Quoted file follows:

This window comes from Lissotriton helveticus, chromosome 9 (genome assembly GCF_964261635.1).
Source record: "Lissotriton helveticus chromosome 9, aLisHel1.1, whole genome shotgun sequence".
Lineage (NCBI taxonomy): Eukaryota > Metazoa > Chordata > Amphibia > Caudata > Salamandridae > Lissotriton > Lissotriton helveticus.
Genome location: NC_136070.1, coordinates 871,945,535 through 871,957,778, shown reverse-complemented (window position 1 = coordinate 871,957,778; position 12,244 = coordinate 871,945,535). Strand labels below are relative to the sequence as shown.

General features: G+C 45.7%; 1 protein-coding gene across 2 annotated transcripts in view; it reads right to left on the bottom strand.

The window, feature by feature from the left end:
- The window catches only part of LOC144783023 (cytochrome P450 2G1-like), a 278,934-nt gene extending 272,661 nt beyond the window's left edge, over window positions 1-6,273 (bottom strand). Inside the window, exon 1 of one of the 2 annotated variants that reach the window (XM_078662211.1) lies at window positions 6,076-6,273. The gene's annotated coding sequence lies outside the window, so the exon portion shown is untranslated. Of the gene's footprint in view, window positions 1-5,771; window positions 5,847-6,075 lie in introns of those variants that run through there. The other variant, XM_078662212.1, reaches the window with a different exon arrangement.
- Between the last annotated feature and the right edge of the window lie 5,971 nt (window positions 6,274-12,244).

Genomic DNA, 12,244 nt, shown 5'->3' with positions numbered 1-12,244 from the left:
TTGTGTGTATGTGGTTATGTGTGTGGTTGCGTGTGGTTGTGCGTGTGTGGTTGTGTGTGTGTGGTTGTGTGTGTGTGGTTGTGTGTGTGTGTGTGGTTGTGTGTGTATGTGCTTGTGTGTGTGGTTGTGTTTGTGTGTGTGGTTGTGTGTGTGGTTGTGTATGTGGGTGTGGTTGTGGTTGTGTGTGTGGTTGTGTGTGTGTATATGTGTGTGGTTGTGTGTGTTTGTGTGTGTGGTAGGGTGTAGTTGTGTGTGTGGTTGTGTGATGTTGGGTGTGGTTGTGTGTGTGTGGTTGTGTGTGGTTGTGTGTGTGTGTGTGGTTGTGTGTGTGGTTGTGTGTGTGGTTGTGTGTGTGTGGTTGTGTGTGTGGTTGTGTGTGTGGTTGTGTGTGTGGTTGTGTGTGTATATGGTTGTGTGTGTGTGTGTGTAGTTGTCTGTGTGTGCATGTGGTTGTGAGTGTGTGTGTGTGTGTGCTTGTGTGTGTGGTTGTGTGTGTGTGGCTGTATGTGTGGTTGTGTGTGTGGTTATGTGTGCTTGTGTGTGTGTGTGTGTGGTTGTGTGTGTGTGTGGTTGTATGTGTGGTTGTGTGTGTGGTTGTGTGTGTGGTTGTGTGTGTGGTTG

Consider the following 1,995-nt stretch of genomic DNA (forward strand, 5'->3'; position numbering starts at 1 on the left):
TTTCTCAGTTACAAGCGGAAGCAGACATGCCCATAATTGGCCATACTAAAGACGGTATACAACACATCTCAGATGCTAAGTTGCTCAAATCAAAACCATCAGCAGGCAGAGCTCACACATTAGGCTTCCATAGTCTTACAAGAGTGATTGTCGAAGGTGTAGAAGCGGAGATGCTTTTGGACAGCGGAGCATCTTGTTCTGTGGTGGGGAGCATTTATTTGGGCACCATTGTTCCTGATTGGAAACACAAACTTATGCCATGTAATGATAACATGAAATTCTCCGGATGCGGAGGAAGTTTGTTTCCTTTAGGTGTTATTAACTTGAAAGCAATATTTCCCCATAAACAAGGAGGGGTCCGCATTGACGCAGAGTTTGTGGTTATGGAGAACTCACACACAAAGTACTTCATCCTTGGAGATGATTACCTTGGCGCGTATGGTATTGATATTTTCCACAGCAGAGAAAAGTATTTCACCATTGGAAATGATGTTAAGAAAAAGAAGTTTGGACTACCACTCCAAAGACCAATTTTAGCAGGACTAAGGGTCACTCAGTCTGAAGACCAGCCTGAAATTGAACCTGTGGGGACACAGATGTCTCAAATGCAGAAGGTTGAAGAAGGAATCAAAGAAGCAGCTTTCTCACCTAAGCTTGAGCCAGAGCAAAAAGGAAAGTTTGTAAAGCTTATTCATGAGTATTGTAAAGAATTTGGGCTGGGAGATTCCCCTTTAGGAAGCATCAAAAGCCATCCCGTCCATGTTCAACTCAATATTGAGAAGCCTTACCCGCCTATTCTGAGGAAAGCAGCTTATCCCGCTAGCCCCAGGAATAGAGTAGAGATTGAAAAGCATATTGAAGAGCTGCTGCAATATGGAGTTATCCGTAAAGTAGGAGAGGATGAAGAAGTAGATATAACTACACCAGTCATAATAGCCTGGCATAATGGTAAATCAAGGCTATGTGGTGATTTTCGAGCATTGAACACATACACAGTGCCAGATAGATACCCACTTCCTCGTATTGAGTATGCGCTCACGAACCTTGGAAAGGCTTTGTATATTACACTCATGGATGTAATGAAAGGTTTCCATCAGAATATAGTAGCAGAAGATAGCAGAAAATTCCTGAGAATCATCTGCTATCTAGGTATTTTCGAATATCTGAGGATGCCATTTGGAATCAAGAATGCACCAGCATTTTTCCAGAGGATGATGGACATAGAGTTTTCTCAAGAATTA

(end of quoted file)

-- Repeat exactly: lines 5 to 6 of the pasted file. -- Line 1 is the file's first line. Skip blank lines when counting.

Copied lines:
General features: G+C 45.7%; 1 protein-coding gene across 2 annotated transcripts in view; it reads right to left on the bottom strand.

The window, feature by feature from the left end: